President Barack Obama will announce his revamped war strategy in an address early next week, likely Tuesday.
He is widely expected to adopt a plan that sends between 20,000 and 40,000 more troops to bolster a flagging military campaign and the 68,000 U.S. troops now fighting it.
The new commander of coalition forces in southern Afghanistan, British Maj. Gen. Nick Carter, and his staff detailed how they will put the McChrystal approach into action, in interviews with The Wall Street Journal: They plan to mass thousands of troops now scattered around the south and pack them into a tight cordon around the outskirts of Kandahar city.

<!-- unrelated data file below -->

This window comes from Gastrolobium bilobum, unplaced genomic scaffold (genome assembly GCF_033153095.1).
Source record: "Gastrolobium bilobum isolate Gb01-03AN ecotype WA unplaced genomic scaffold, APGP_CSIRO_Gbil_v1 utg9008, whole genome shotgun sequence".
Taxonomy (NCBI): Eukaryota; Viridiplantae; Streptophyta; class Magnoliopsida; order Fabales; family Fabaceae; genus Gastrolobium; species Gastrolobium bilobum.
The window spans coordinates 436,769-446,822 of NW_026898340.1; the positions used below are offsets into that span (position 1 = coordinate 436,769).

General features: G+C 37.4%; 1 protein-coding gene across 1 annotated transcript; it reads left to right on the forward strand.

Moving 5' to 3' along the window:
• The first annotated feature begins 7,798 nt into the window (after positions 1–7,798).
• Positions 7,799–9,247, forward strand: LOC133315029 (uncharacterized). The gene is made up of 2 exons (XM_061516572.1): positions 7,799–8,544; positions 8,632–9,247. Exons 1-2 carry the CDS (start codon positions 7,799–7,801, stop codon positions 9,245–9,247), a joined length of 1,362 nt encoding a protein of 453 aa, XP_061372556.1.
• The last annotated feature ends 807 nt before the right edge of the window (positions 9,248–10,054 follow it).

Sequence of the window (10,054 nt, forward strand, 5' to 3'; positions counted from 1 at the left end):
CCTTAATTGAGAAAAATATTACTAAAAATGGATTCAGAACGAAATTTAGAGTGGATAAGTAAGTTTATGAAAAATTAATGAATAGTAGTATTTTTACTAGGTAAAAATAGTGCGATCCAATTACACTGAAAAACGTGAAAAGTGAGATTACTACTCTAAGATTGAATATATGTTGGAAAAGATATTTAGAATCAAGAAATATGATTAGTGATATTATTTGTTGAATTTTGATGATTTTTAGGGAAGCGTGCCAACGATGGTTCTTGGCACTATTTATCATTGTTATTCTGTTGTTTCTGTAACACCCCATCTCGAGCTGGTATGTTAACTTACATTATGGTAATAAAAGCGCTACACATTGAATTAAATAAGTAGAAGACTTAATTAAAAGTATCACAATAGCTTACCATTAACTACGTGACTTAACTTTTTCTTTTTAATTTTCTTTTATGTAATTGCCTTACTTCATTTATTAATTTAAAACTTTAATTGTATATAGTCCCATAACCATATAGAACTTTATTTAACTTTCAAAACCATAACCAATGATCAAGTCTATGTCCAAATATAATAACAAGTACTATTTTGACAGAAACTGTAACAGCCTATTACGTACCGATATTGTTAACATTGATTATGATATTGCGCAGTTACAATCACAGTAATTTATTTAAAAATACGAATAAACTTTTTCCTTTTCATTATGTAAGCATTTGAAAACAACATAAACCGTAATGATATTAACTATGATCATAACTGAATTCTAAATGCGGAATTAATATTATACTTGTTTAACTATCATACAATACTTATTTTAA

At the same time, the coalition plans to pour economic, police and political assistance into the urban core to try to persuade residents that the Afghan government serves them better than the Taliban alternative. "We have to regain the initiative, and we have to get some momentum going," said Gen. Carter.
As Gen. McChrystal's team scrambles to reverse Taliban gains in Kandahar, they will also dispatch thousands of American soldiers to secure the major highways that pass through the city to Pakistan and southern Afghanistan.